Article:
According to Chris Chiari, The Patterson Inn is only the second most haunted hotel in Colorado. That’s pretty impressive in a state full of haunted hotel properties, including the Stanley Hotel (in Estes Park), which Stephen King used as the creepy inspiration for The Overlook in the horror classic The Shining.
“We’re not trying to be number one,” Chiari laughed. “But this is probably one of the most haunted properties in Denver.”
With its splendid façade, stained glass windows, turreted towers and fairytale spires, and attached carriage house, the red sandstone mansion is a unique example of Chateauesque style architecture in Colorado. The house was commissioned by Senator Thomas B. Croke, a wealthy merchant and experimental plant breeder, and completed in 1890. Croke lived there for only two years before selling the building to Thomas H. Patterson and his wife Katherine. Patterson was a US senator, as well as being the publisher and editor of the Rocky Mountain News until 1913.
Over the long years, the Croke-Patterson mansion went through several owners and states of decline until the 1970s, when it was saved from demolition by a real estate agent who purchased the then-abandoned property and converted it to apartments.
That’s when stories started about strange things happening on the worksite. During remodeling, construction workers claimed their work on the house would be tampered with overnight and suspected transients of causing the problems. Security dogs were brought in to guard the property but two were found dead after apparently hurling themselves out of a third-floor turret window — as if driven mad by unseen forces in the middle of the night. Later, the tenants complained of strange voices, phantom footsteps, the wailing ghost of a baby (who may have been buried in the basement), and drawers being opened and closed. The owner reportedly had difficulty getting renters to stay.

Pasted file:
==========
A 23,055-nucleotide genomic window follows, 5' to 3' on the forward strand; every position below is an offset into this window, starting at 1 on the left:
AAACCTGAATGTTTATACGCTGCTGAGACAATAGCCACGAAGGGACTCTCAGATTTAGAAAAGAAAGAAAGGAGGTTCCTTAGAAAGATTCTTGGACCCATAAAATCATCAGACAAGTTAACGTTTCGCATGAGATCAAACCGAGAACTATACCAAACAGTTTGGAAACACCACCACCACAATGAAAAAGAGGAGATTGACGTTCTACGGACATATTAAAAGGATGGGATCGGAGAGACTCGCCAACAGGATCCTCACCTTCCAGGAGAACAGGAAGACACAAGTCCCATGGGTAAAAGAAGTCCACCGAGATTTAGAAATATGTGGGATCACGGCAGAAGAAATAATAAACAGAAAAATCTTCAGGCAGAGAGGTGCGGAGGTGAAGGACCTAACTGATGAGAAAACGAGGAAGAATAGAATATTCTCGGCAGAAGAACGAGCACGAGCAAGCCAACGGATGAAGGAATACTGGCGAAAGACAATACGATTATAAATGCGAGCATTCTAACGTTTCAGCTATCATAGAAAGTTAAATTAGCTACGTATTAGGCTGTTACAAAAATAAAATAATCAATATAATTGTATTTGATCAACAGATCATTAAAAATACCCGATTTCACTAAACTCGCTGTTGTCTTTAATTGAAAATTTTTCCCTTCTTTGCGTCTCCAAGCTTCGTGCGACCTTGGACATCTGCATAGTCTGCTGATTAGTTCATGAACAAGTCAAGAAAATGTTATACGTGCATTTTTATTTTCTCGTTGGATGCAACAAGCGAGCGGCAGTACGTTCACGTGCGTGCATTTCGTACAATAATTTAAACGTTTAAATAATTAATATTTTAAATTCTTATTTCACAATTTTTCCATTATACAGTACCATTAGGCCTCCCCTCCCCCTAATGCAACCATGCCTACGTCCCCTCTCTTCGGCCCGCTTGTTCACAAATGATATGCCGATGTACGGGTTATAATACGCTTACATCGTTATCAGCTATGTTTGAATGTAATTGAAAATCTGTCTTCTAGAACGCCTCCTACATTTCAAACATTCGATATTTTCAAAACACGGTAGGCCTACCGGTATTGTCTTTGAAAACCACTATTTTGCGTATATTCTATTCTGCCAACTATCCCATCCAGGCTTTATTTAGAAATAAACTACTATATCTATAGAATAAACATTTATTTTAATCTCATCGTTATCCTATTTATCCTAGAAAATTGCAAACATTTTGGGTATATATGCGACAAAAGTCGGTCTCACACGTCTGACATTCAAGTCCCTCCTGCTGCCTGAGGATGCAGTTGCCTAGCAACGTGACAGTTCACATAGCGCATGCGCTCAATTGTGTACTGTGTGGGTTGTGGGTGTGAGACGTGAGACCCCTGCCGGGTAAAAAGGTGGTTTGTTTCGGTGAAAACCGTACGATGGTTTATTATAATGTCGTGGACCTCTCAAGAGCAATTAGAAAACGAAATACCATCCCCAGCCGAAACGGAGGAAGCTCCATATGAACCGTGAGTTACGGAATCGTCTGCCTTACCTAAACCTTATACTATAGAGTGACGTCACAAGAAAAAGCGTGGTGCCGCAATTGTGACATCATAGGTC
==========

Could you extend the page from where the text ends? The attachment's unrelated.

At some point, a visiting psychic said they sensed up to twelve entities on the property. Room No. 9, Chiari said, is well-known for loud conversations that can be heard in the hallway – though the room is unoccupied. According to another story, the wife of a previous owner committed suicide in the house and still lingers at the top of the central staircase. The hauntings have been documented in a 2011 book, a 2013 documentary “The Castle Project,” and in 2019 on Travel Channel series “Portals to Hell” with ghost hunters Katrina Weidman and Jack Osbourne (rocker Ozzy’s son). After staying in the DaVinci Room, reputed to be the inn’s most haunted room, Osbourne told Chiari, “There could definitely be a portal, man.”
Chiari is fairly certain that the ghosts of Patterson and his wife Katherine are still around. The Senator’s presence is often felt in his old downstairs smoking room, which is now the inn’s 12 Spirits Tavern.
Speaking of smoking rooms, a new smoking lounge is about to open at The Patterson, which will be the first licensed indoor cannabis lounge on a hotel property in the US.
The inn’s carriage house has been extensively remodeled to comply with local cannabis lounge regulations. Hopefully, all the activity hasn’t stirred up the ghost of the Irish caretaker that is said to inhabit the carriage house. Perhaps the Irishman will be appeased by the presence of overstuffed club chairs, exposed brick, warm woods and the social conviviality that’s sure to abound when the lounge opens to inn guests toward the end of the year.
Chiari has been waiting a long time for the day to come. Ten years, eleven months and fifteen days, to be precise, until March, when he obtained licensing allowing him to open the facility.
“I remember the day that I stood on the lawn and told the building – March 7, 2011, was the first time,” he described. “I stood there and pointed at a third-floor window and said, ‘I want to turn you into a marijuana bed-and-breakfast.’ Just everything came into context – the street address, the curb appeal, the draw of the property itself and everything about it that could work for what I had envisioned.”